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Kimball, Minnesota
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August 13, 2009     Tri-County News
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August 13, 2009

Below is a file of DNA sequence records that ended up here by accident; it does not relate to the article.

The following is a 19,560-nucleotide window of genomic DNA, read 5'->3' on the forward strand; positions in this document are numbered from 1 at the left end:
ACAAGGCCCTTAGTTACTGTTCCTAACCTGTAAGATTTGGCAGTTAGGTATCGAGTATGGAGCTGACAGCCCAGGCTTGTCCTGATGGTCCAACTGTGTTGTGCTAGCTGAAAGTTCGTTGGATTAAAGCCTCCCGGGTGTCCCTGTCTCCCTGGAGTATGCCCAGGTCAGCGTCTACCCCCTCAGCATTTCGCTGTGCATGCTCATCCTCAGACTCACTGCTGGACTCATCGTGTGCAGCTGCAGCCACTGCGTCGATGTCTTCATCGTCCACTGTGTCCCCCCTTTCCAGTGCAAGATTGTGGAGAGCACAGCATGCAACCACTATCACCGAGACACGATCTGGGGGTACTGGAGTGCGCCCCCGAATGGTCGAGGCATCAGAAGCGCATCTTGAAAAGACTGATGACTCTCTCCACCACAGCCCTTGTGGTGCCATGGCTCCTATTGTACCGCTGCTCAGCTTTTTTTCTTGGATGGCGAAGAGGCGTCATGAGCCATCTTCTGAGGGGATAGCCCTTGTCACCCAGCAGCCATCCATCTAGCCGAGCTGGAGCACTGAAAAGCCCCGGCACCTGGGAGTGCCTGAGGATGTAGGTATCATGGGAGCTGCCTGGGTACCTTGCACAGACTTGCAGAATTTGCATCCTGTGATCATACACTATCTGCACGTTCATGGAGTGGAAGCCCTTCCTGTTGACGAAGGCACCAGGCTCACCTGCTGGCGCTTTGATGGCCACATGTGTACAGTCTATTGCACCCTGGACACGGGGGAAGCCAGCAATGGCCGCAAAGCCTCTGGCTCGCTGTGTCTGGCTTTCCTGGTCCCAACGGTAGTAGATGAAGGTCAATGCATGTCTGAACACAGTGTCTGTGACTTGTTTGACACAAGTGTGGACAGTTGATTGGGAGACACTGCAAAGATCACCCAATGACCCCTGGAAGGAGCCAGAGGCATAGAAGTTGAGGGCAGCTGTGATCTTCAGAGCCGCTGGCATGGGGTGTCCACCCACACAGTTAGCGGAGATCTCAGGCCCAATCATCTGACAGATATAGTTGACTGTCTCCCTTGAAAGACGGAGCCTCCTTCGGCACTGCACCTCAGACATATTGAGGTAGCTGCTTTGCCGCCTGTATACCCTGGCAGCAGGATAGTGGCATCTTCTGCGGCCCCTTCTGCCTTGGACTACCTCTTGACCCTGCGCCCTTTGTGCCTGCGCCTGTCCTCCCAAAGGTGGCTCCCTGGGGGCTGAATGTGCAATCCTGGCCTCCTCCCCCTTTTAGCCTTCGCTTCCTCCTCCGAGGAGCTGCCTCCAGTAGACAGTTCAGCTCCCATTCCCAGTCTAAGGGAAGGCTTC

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Pa e 12 Cd '~ll'll't ~ 1111~ ~ t~1" " Thursday, August 13, 2009 v'---'-'------'-~'--a.t,~ ............... - .... Tri-Coun News*!(!mb~L MN i Potato Head ............ summer blues far this summer. The average for this same period.for the past five years is 1,500. In 2004 we had it worse with only 1,152 and in 2006 we had a warm summer with 1,676 growing-degree days. It has been a great summer for low air condi- tioning bills, cool weather crops and flowers. It has been not so good for corn, tomatoes, peppers and melons. For example, most tomatoes will need between 1,500 and 2,200 GDDs to ripen. So, now you can stop wondering why your green tomatoes are staying green so long. Growing degree day measure- ments tend to be very localized. You may find you get more or fewer heat units in your garden than your next door neighbor, depend- ing on howyour garden is sited and how much sun it gets. It can even vary in different locations within your garden. Planting a garden for maximum southern exposure and maximum sunlight ensures you'll get the maximum heat available. Is there anything we could do to hurry the ripening process along? Unfortunately, there isn't much we can do but wait for the warmth. This week's weather will really help. For each day with a high of 85 and a low of 65 degrees we will gain 25 GDDs. Those green tomatoes will ripen. My watermel- ons, however, might just be a lost cause. If you have gardening questions or suggestions for Mr. Potato Head please e-mail him at . Mr. Potato Head is Stearns County Master Gardener and Kim- ball resident Rick Ellis. Gardening success and the weather go hand in hand. Usually we worry about rain because it is easy to see when we have too much or too little. Temperature, my friends, also can be a problem. I am just back from the Master Gardener's Conference at the University of Minnesota and almost everyone was talking about how the cool weather has impacted their gardens. It has been good for the flowers but hard on the vegetables. If you've wondered why some years your garden grows better than others, it probably has a lot to do with growing-degree days. Growing-degree days is simply a way of measuring how much heat your garden gets during each day. Each plant has its own require- ments as to how much heat it takes to germinate, grow and ripen. Some plants, such as corn and tomatoes, take much more heat to reach maturity than say lettuce or green beans. Growing-degree days, usually abbreviated to GDDs, can be mea- sured many different ways, but the simplest and most common is to add together the high and low temperature of the day, divide by two, and anything over a thresh- old of 50 is considered a growing- degree day. So if the high temper- ature of the day is 60, and the low is 46, when added together you get 106. Divided by two you get 53, which gives you three GDDs. So, you ask, just exactly how cool has it been this summer? Well, Mr. Potato Head can tell you pretty exactly. If you planted your gar- den on May 20 this year you have had 1,215 growing-degree days so www.tricou ntynews. M N Carl F. Hoffmaa U of M Extension horticulturist ::)i ii:: Time to renovate raspberries Armed forces family fishing Most summer-bearing rasp- canes left in the row after renova- berry plants are through produc- ing and a few of the fall-bearing varieties are starting to ripen. In most cases, raspberry plants pro- duced a good crop of fruit over an extended period of time. Now it is time to renovate the patch and prepare for a good crop of easy-to- harvest berries for next year. Left unchecked, a summer- bearing red raspberry patch can become an unproductive, unat- tractive thicket in a short time. An overcrowded raspberry plant- ing produces small, poorly fla- vored, crumbly fruit. In addition, the decreased sunlight and air cir- culation that results from over- crowding increases the likeli- hood of fungal disease, including anthracnose and spur blight. Annual renovation of your summer-bearing raspberry plants will keep them at their productive, healthy best. Although raspberries can be renovated any time from late summer after harvest is fin- ished until late March of the fol- lowing year, late summer renova- tion often results in slightly more vigorous canes and larger fruit. If plant hardiness is a concern and canes may be lost to winter dam- age, March renovation is prefera- ble. To renovate, simply remove all canes that have already produced fruit and then thin all broken or weak first-year canes. Those canes that have fruited are easy to spot at this stage as they have numer- ous side branches. These canes will die soon anyway, and remov- ing them to the ground will help prevent disease and give the new canes room to grow. The first year canes, on the other hand, are rel- atively unbranched. A common recommendation is to leave four to six canes per foot of row or six or seven canes per hill in the hill system, but the actual number of tion is unimportant as long as they are sturdy, healthy and have room to grow. Do not cut back the cane tips until the following spring when you can determine die-back and winter damage. Never cut off more than 25 percent of the tip of the cane to avoid lowering the yield. After thinning the old, weak, and broken canes, check your row width. Raspberry rows should be no wider than 12 inches in order to maximize light penetration and air circulation. Removing canes that grow outside the 12-inch width requires frequent attention, but it results in a healthy, easy-to- harvest patch. Summer is not a good time to fertilize raspberries and it is wise to wait until early spring to apply nitrogen. Summer, however, is a good time to add mulch to the existing mulch or, if you have not mulched your raspberries, put about six inches of straw, hay, pine needles, compost or other organic material between the rows. If you wish to harvest two crops per year, fall-bearing cul- tivars of raspberries, like Heri- tage, Redwing, Autumn Bliss or Autumn Britten, can be renovated as described for summer-bearing raspberries. However, the canes that produced the fall crop should not be removed as they will pro- duce fruit the following summer. Prune them back in the spring to the last node that produced fruit. To maximize yield from fall- bearing raspberries and to avoid many disease and insect prob- lems, cut all the canes to about two inches from the soil surface in late fall when plants are dormant or in early spring before growth resumes. You will harvest ripe ber- ries only in the fall, but the yield will be greater and the quality of the berries will be better. celebration This is a free event for military families. Fishing for Life and the Twin Cities Chapter of Muskies, Inc. will conduct a free fishing tournament for military families Friday, Aug. 21, at Maynard's on Lake Min- netonka. The Armed Forces Fam- ily Fishing Celebration is open to youth with a currently deployed family member, and to families of Armed Services members who have recently returned from active duty. The day will kick off at 6 a.m., with registration and a free con- tinental breakfast. Opening cer- emonies at 7 a.m. will include a color guard presentation by the Boy Scouts of America. The tour- nament, which runs from 7:45 a.m. until noon, will give families the opportunity to fish with vol- unteer boat guides, as well as fish from shore. Equipment and bait will be provided for families who do not have their own. Trophies and prizes will be awarded in sev- eral categories. A free picnic lunch will be pro- vided by Maynard's. The event wraps up with closing ceremonies at 12:45 p.m. Pre-registration is required. To register for the event, please send an e-mail to , or call (763) 245-9829, by Aug. 14. Fishing for Life is a non-profit organization and one of 30 Anchor Agencies in the U.S., working to promote youth fishing. More infor- mation can be found at . Additional sponsors for this event include Maynard's, Fra- bill, Operation Military Kids, and the Minn. Department of Natural Resources. HENDRICKSON ell Oriil,n ater ts our " 14311 55TH St.. NW Annandale, MN 20+Years in Well and Pump Service Call "Roilie" 320-274-3856 Cell 320-980-1212 KIMBALL CHIROPRACTIC ~ . Massage ;.~:~:~; .;:. ,, ,, . '~. Mlcnael L,. tvtart Work mlury : i.~::! .Person injury i~;iii :i Oont live :, wffn pain i Spinal rehab :~:. ~!ii:i.ii ... ....... ~.: :?~ Call TOOAY! [320) 398-7900. 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